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Law enforcement access to telecommunications data: neither secret nor new


In the wake of the furore over the leaking of details of the US Government’s electronic surveillance program, PRISM, reports emerged in the Australian media ‘revealing’ that the Australian Federal Police (AFP) are accessing phone and Internet records without a warrant. In response, the Australian Greens announced on 11 June their intention to introduce a Bill to ‘strengthen the regulation of data collection on Australians’ by requiring law enforcement agencies to obtain a warrant to access such information. However, warrantless access by police to communications data has been in place for over 15 years and reported in detail annually since 2008, meaning such access is neither secret nor new.


Communications data is information about an electronic communication, that does not include the communication’s content. It was deliberately never defined in legislation to allow for developments in technology, but in September 2012, the then Attorney-General described it as:

… information about the identity of the sending and receiving parties and related subscriber details, account identifying information collected by the telecommunications carrier or internet service provider to establish the account, and information such as the time and date of the communication, its duration, location and type of communication.
Under the Telecommunications (Interception and Access) Act 1979 [TIA Act], police are able to access communications data without a warrant. This has been the case since late 2007, when amendments to implement the recommendations of the 2005 (Blunn) Report of the Review of the Regulation of Access to Communications took effect. Prior to this, police had been able to access basic call data without a warrant since at least 1997, under the Telecommunications Act.

In contrast, to access the content of a communication, police must obtain a warrant.
 
Access to ‘non-content’ communications data is available only for specific purposes and approved by an authorised officer within the relevant enforcement agency (defined in the TIA Act). As explained in the Parliamentary Library publication Telecommunications data retention—an overview:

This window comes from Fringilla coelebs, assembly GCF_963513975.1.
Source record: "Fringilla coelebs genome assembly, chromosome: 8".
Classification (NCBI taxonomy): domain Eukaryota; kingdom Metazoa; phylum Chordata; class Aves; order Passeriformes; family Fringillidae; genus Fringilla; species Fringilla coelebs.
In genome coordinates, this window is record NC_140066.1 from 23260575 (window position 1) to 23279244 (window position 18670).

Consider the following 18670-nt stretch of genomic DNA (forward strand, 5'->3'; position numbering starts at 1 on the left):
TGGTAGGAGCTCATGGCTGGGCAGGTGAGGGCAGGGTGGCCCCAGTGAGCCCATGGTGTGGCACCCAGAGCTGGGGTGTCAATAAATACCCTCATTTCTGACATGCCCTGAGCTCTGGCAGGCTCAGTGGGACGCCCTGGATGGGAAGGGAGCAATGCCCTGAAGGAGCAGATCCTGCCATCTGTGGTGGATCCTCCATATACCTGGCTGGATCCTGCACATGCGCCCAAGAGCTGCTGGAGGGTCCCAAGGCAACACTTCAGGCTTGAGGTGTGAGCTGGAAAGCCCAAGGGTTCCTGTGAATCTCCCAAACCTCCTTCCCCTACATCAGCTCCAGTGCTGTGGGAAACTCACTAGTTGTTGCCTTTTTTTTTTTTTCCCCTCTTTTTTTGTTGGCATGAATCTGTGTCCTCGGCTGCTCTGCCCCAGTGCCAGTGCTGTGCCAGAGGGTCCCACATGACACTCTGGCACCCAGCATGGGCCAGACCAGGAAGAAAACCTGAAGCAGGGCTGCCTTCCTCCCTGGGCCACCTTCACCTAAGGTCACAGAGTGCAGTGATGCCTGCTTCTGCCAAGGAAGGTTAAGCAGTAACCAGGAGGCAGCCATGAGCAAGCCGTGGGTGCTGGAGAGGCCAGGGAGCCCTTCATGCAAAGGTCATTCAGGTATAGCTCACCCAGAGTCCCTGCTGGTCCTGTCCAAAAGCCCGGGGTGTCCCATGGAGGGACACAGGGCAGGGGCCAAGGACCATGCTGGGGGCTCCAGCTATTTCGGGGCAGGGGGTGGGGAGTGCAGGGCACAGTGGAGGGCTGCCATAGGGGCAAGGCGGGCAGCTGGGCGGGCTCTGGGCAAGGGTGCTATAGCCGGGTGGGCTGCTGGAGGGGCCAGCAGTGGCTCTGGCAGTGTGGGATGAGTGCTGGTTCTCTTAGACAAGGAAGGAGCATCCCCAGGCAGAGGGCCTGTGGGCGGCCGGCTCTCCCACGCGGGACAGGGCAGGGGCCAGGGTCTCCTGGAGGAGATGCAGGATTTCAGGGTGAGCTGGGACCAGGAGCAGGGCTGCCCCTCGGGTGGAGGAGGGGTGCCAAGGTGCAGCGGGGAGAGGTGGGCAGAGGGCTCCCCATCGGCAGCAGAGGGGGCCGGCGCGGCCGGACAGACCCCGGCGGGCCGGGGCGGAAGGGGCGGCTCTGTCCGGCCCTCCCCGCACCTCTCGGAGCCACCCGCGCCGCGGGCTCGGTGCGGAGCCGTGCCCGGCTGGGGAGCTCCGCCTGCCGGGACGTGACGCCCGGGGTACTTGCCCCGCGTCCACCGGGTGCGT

Law enforcement agencies are able to access historical/existing telecommunications data … by authorisation under the TIA Act 1979, in cases where the information is considered reasonably necessary for the enforcement of the criminal law or a law imposing a pecuniary penalty, or the protection of public revenue. Disclosures of prospective data (that which comes into existence after an authorisation is received and during the period it remains in force) can only be made in cases where it is considered reasonably necessary for the investigation of an offence that is punishable by imprisonment for at least three years.
The TIA Act 1979 report for the year ending 30 June 2011 states that communications data includes ‘Internet Protocol (IP) addresses and Uniform Resource Locators (URLs) to the extent that they do not identify the content of a communication’ (p. 10), which reflects the Explanatory Memorandum for the TIA Amendment Bill 2007. However, in September 2012 the Attorney-General specifically excluded websites, as did the Attorney-General’s Department (AGD) in October 2012 Senate Estimates, which confirmed that all URLs are regarded as content (p. 90).

The AFP recently outlined the importance of communications data to its investigations (submission 163, p. 15):

Non-content telecommunications data is an important investigative tool for the AFP. It can provide important leads for agencies, including evidence of connections and relationships within larger associations over time, evidence of targets’ movements and habits, a snapshot of events immediately before and after a crime, evidence to exclude people from suspicion, and evidence needed to obtain warrants for the more intrusive investigative techniques such as interception or access to content. Disclosure of non-content telecommunications data is one of the most efficient and cost effective investigative tools available to law enforcement.
Due to the high volume of requests and the routine uses to which the information is put, the AFP has previously rejected any suggestion that access to communications data be regulated by warrant (pp. 86–87):
So if you were wanting to grind the AFP to a halt, then you should implement a warrant scheme to actually do non-content data application—because 23,000 of these would require 23,000 judges to consider affidavits for those to be prepared and for those to be granted. It is an unrealistic expectation.
The warrantless system operates on the basis that accessing the details of a communication is less intrusive than accessing its content. Whether or not one agrees with this presumption, the bigger issue might be the lack of an agreed standard definition of communications data. This leaves open to question, for example, the extent to which agencies are/have been recording URLs under the warrantless regime in the belief that it constitutes non-content communications data, when recent Estimates evidence from AGD states that URLs amount to content, access to which, by definition, would require a warrant.
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